That the SPGB has continued intact for 100 years, without major splits, without leaders, and democratically intact is another case in its favor. In this day of thuggish leftist parties and the bazillions of splits who each form their own 44th international, it is inspirational that a working class party of some size has done its work for a century. Who else can claim this?
F.N. Brill (WSP)

Why profits get priority (2004)

From the July 2004 issue of the News From Nowhere newsletter

Both supporters and opponents of the capitalist market system agree on one point — the central importance of profit to the way the system operates. So what are profits and why do they get priority?

What is Profit?
Most production for the market is organised nowadays not by private individuals but by business enterprises of one sort or another. This represents a change since the times of many of the famous defenders of the market system, such as Adam Smith. The aim of these businesses, whether large or small, whether owned by shareholders or the state, is to maximise the return on the capital invested in them.

This "return" is profit . At its most basic, this profit is the difference between the money a business obtains from the sale of its products and the money it has to spend on producing them. The rate of profit is the amount of profit made over a given period, normally a year, as a percentage of the monetary value of the assets of the business at the beginning of the period.

Ongoing Competition
Profit-seeking is not a matter of the greed of those running a business but is something imposed on them from outside by the competitive pressures of the market. All the businesses in a particular branch of production are in competition with each other to sell their products. This battle will be won by those firms that can provide an equivalent good at the lowest price.

This is largely a matter of having better technology — more performance machines and better methods of production that allow the same good to be produced at a lower cost. The extent to which a business can install such machinery and adopt such methods depends on the amount of profits it makes. In this way the market forces businesses to seek the maximum profits and then to invest as much of them as they can in improving and expanding their productive capacity.

Levelling Out
At the level of the economy as a whole market forces tend to bring about an equalization of the rate of profit in all branches of production. If a higher rate is being made in one branch this will tend to attract more capital into it as a result production will increase and the extra supply will cause prices to fall — bringing the rate of profit back towards the average or 'normal' level. If, on the other hand, the rate of profit is lower than average somewhere capital will tend to flow out of that branch production will fall, the lessened supply will drive prices up and the rate of profit will tend to rise to the average level.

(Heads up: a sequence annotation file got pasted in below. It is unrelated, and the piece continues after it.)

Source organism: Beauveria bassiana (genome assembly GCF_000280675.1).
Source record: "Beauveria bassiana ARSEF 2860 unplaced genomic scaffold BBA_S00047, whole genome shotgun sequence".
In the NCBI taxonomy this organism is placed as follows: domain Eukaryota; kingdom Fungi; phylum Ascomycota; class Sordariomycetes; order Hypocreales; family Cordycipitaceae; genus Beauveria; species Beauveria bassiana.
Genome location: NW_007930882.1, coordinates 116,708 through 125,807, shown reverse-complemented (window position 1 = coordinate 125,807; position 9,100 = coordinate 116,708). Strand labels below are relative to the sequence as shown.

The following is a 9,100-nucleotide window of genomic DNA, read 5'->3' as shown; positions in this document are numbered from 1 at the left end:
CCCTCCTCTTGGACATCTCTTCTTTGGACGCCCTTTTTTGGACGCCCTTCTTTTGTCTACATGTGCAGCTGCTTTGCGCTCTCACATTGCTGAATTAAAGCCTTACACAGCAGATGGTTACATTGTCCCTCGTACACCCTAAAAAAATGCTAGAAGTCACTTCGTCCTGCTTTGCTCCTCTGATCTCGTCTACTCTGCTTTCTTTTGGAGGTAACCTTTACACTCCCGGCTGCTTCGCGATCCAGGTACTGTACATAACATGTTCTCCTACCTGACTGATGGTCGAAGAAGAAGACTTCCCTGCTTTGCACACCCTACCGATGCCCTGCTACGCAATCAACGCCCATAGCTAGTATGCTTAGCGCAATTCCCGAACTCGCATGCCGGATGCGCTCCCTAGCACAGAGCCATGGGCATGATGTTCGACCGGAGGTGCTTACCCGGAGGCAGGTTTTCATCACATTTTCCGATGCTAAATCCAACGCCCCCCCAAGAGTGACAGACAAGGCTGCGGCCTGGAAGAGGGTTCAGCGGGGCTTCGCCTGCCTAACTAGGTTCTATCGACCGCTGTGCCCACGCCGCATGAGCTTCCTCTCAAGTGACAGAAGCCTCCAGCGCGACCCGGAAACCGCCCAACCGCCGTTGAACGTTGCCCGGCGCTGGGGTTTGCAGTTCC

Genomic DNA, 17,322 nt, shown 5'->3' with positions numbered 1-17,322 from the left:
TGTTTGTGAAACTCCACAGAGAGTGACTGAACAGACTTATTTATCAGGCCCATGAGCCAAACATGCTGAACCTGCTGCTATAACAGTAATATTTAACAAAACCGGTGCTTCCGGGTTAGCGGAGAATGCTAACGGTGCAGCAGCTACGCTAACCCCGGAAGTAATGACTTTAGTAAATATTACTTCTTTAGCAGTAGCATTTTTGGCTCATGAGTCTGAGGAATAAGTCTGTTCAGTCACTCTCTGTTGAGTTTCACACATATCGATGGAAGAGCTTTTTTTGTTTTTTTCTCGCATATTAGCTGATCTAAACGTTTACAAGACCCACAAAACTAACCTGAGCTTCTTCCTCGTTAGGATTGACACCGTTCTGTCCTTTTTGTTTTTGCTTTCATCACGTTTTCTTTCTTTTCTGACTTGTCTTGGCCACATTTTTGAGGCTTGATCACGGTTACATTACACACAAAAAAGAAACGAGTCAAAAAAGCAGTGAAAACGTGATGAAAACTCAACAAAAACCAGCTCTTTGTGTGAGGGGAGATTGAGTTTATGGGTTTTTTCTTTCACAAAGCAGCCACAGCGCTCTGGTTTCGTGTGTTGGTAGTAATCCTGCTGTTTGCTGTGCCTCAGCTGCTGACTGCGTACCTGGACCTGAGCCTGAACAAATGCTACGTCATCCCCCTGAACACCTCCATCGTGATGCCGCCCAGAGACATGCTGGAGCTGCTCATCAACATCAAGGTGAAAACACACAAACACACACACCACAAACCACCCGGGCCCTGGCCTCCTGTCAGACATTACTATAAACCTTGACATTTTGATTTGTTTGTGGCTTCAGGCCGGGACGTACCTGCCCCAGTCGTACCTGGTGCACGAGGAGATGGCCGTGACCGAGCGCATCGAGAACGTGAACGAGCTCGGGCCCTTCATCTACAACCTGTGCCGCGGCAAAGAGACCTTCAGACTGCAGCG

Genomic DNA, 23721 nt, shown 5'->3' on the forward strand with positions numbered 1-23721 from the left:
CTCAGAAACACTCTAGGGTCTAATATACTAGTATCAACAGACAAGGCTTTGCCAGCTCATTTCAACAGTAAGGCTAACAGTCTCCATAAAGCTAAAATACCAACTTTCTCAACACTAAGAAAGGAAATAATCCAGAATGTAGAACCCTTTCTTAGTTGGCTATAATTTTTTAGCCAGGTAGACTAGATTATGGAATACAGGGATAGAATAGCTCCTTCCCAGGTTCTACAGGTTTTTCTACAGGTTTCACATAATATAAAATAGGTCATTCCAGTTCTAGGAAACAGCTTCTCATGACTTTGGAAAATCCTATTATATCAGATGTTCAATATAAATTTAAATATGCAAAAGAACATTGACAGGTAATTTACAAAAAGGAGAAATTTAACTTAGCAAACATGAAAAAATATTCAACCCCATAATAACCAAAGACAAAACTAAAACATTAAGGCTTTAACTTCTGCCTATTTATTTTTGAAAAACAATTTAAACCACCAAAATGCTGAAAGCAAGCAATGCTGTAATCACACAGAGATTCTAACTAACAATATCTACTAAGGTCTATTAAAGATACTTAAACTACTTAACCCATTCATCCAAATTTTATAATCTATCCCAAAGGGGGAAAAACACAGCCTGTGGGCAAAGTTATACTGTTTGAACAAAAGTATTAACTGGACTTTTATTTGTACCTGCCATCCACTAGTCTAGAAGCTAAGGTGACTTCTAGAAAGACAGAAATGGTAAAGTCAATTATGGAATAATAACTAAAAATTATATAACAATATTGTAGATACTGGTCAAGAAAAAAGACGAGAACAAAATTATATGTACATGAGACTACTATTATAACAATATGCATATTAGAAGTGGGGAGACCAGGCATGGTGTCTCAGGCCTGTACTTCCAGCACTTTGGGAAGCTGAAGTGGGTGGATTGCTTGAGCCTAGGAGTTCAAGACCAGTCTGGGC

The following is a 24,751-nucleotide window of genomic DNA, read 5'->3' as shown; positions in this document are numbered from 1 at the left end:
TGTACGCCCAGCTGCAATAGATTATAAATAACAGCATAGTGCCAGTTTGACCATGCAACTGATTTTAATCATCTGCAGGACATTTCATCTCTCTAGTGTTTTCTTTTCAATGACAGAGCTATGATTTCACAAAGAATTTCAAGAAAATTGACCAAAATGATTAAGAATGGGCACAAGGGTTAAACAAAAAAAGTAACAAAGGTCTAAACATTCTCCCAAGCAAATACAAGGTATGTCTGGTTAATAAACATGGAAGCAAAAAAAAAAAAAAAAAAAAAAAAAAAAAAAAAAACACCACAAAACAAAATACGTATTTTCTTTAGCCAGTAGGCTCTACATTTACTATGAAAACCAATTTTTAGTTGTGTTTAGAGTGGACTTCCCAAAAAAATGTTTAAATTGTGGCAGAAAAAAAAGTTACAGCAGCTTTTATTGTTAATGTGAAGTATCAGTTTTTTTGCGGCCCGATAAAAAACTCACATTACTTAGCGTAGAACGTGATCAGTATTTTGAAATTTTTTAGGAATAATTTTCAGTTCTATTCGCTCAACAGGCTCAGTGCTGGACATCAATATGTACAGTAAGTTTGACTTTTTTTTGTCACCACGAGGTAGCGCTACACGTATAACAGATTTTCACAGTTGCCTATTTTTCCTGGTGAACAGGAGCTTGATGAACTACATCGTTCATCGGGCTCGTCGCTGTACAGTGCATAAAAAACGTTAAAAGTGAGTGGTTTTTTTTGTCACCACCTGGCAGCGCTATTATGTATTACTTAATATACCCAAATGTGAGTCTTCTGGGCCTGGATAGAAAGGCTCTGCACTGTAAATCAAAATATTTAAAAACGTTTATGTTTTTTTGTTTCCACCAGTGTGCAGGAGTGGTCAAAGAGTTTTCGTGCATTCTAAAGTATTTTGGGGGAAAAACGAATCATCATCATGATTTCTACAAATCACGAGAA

Adam Buick (SPGB)

Obituary: Harry Morrison “Harmo” 1912-2004 (2004)

Obituary from the June 2004 issue of the World Socialist newsletter

Born in 1912, Harry Morrison became convinced of the case for socialism as a young man, having been influenced by an older brother who had heard the case for socialism in Toronto, Ontario. Morrison first visited Boston around 1937 but soon traveled west to California.

He returned to Boston in 1939 where he met his future wife Sally Kligman at the Boston Local Headquarters. The couple married in the fall of 1939 and lived in Boston for a couple of years. In 1941 they moved to Los Angeles and made contact with the comrades there. They had a daughter, Anita, in 1942. The family moved back to Boston in 1947, and both Harry and Sally were active members of Boston Local from then on.

Morrison wrote voluminously for the organization, sometimes anonymously but usually under the pen name ‘Harmo.’ He was a very frequent contributor to The Western Socialist, and, as a member of the WS’s Editorial Committee, he also edited many articles submitted by others. He had a real gift for articulating the socialist analysis.

He enjoyed debating, and was a frequent member of the WSP group who engaged in debates with various local university debaters. He was a fine outdoor speaker as well. He was a soap box orator on Boston Common during the 1940s and 50s, and even after the WSP stopped soap boxing as an organization, Morrison continued to speak less formally to small groups along the paths near the Tremont Street side of the Common; he continued this into the 1960s, putting the case for socialism tirelessly and articulately.

For about 10 years during the 1960s and 70s, the WSP had a radio program on WCRB Boston. Morrison was among the comrades who wrote scripts for this program, He also was one of the on air readers. When the Party decided, in 1974, to publish a pamphlet in commemoration of the 300th consecutive issue of The Western Socialist, thirty or so of Morrison’s radio essays became The Perspective for World Socialism — a pamphlet which is still being distributed today. Also during this period he was a guest on another AM radio show hosted by the late Haywood Vincent and on the Adam Burak show on an FM station as well. Morrison served for many years on the NAC, as well as on the Editorial Committee. It would be hard to overestimate his contribution to the socialist movement.